He is also keeping up with his weekly tuition lessons in all four of his school subjects, which include science.

He stopped his badminton, swimming and piano lessons earlier in order to focus on preparing for the PSLE. He has also “put a pause on” hobbies like chess and video editing.

Carson estimates that he has been spending about five hours on his studies – including doing past-year examination papers and other assessments – on weekdays during the mid-year holidays. Several hours on Saturday and Sunday are spent at tuition classes.

He feels his GEP lessons, which include projects such as making a logic puzzle based on sudoku, are “completely different” from the regular syllabus.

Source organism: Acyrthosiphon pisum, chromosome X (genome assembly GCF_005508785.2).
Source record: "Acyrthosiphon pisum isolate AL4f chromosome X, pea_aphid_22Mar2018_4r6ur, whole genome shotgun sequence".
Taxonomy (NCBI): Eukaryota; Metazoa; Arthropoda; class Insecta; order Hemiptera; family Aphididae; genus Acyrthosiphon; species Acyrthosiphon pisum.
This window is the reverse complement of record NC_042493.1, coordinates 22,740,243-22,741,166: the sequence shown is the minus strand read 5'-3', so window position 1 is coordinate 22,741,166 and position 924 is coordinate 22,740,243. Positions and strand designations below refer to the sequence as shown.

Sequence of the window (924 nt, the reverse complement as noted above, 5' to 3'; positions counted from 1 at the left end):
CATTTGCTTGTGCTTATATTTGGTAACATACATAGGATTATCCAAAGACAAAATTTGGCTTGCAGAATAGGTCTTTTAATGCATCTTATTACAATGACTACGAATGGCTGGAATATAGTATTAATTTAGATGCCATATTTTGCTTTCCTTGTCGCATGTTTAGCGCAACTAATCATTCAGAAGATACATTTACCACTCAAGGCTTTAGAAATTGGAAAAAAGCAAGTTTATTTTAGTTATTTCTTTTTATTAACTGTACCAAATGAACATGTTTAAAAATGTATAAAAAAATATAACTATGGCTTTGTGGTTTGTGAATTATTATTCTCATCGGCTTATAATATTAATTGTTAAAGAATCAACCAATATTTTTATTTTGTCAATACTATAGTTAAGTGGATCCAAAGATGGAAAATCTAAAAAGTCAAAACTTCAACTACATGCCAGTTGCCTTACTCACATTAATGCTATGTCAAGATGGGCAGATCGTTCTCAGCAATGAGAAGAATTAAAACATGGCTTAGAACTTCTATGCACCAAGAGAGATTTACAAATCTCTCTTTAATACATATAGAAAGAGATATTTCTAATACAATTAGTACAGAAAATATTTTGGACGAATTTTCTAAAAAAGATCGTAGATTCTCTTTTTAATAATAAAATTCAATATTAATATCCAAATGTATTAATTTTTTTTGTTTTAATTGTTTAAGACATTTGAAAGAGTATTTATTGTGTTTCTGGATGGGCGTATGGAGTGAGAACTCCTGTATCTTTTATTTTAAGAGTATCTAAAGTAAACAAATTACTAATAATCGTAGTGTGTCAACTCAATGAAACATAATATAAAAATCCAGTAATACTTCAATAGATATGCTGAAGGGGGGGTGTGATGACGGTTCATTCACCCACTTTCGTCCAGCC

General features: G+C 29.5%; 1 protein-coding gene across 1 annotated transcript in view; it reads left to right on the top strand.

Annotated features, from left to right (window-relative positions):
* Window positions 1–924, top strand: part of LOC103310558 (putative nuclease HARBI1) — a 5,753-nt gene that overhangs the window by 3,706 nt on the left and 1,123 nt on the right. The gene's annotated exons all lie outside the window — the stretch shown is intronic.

The GEP is designed to nurture intellectually gifted students to their full potential.

“I spend a lot of time on GEP. I don’t have enough time for PSLE preparation,” Carson says. He had discussed his goals and mid-year holiday plans with his software engineer father and teacher mother, who are in their early 40s. He has a nine-year-old brother in Primary 4.

Carson says: “I want to get good marks for PSLE and I want to get into a good school.”

Separately, Teng Kai Xuan, 11, has similar goals, adding: “I want to make my parents proud.”

The Primary 6 pupil at Henry Park Primary School reckons she spends at least three hours studying every day during the mid-year holidays. Since the beginning of the year, she has completed the Primary 6 preliminary examination papers for 2023 for more than 10 top schools, which works out to more than 40 exam papers for four subjects.

She is moving on to the 2022 papers.